But, not when it comes to fighting crime. The shift of discovery from physical space to cyberspace is a decided advantage for law enforcement. In fact, Google reports that it responded to more than 4200 discovery requests in the first-half of 2010 alone. One of the reasons these requests have become so popular is that online data is easier seize than a laptop, and often much more useful. Much of what can be had requires no search warrant at all, and thanks to online tools, can be had without even so much as contacting the service provider. Why? Because, unlike the data on your hard drive, you don't necessarily own your data when it's stored in cyberspace.
The Electronic Communications Privacy Act was enacted by Congress in 1986 -- long before most people had access to the Internet, email, or a cellphone. When Mark Zuckerberg's only friends were his stuffed animals. Mind you, it was revolutionary for it's time -- enacted to extend government restrictions on wire taps from telephone calls to also include transmissions of electronic data by computer. But, it doesn't address current evolution. Today, far more can be gleaned from a historical records search than any telephone wiretap. Perhaps that's why last year the Department of Justice argued in favor of warantless email searches. Or why in the same year the DOJ argued that cellphone users had abdicated any expectation of privacy by using a service that stores location data.
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If security firm McAfee is right, 2011 may be the tablet computer takes over corporate America. Or more specifically, the year the tablet takes over corporate networks. McAfee predicts that the onslaught of consumer-owned and lent smartphone and tablet devices entering and exiting the office space may pose a new unanticipated threat to corporate security. Their concern is that, not only is the consumer largely ill-prepared to secure devices that may amount to a hole in the Trojan wall big enough to drive a wooden horse into, but that the lack of comprehensive security tools designed around the likes of iPhones, iPads and Android devices, leaves them ill-equipped, even if they were prepared. Potentially, this could mean that personal gadgetry may become the host du jour for new infectious computer viruses, malware, and most alarmingly, remote access to the network the form of "Trojan horses".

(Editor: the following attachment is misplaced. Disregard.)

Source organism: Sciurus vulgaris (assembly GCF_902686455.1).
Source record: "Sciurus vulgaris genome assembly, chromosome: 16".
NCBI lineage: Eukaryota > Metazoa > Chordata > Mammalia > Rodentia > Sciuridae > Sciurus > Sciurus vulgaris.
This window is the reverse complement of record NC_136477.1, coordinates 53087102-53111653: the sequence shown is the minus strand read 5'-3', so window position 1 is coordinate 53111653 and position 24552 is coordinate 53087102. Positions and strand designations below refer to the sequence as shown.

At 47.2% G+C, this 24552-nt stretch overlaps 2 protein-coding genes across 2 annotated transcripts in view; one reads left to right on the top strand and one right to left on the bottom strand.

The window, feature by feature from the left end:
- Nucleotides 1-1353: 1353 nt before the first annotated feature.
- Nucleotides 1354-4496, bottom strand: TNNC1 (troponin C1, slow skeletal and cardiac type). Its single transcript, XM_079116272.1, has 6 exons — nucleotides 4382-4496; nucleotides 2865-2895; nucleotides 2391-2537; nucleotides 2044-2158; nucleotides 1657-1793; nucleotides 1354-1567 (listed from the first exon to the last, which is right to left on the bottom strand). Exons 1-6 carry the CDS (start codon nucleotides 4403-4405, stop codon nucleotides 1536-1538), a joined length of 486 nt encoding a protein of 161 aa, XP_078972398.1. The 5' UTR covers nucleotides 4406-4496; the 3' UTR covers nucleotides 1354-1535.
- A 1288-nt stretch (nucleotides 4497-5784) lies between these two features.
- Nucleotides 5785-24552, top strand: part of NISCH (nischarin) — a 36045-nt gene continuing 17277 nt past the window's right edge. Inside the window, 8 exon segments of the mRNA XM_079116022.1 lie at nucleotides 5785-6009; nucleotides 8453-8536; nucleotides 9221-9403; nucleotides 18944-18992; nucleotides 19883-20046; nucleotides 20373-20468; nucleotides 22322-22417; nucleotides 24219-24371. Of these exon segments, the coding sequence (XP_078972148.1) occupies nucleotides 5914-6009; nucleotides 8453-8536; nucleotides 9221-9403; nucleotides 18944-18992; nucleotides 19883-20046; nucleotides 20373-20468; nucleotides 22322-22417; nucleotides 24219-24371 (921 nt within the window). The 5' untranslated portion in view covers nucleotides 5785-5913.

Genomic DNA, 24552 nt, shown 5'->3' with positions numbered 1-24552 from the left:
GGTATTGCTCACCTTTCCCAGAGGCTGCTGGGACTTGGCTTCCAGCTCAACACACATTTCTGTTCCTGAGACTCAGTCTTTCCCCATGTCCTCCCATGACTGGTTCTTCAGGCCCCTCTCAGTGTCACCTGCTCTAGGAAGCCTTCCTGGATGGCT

While McAfee, one of the world's largest anti-virus software manufacturers, is understandably concerned about the interconnection of consumer-maintained -- and largely unsecured -- devices to more secure corporate networks, I think they may be missing an even bigger threat. While for years USB "thumb drives" have been cheap and affordable, and available in sizes small enough to swallow, they still required the physical removal of data from the premises. This meant exhaustively copying and then walking data out of the building. (See "sneakernet".) And, while every year these storage devices hold more and more data, so does the average corporate server. It's unlikely that portable media will ever quite catchup.
On the other hand, the prevalence of high-powered personal computing devices (yes, I'm talking about your average smartphone) connected to the corporate network allows, not only for the immediate transmission of data off-the-premises, but potentially even the cheapest, least sophisticated, pre-paid Android phone, left "cradled" overnight to a desktop computer, (the same cradle used to charge the battery, and synchronize contacts and calendar events,) could allow for unrestricted unauthorized remote network access over a hard-to-trace personal cellular data connection. Not only is this possible today, but it doesn't require a sophisticated computer virus to accomplish.
Read more at http://www.technewsworld.com/story/71541.html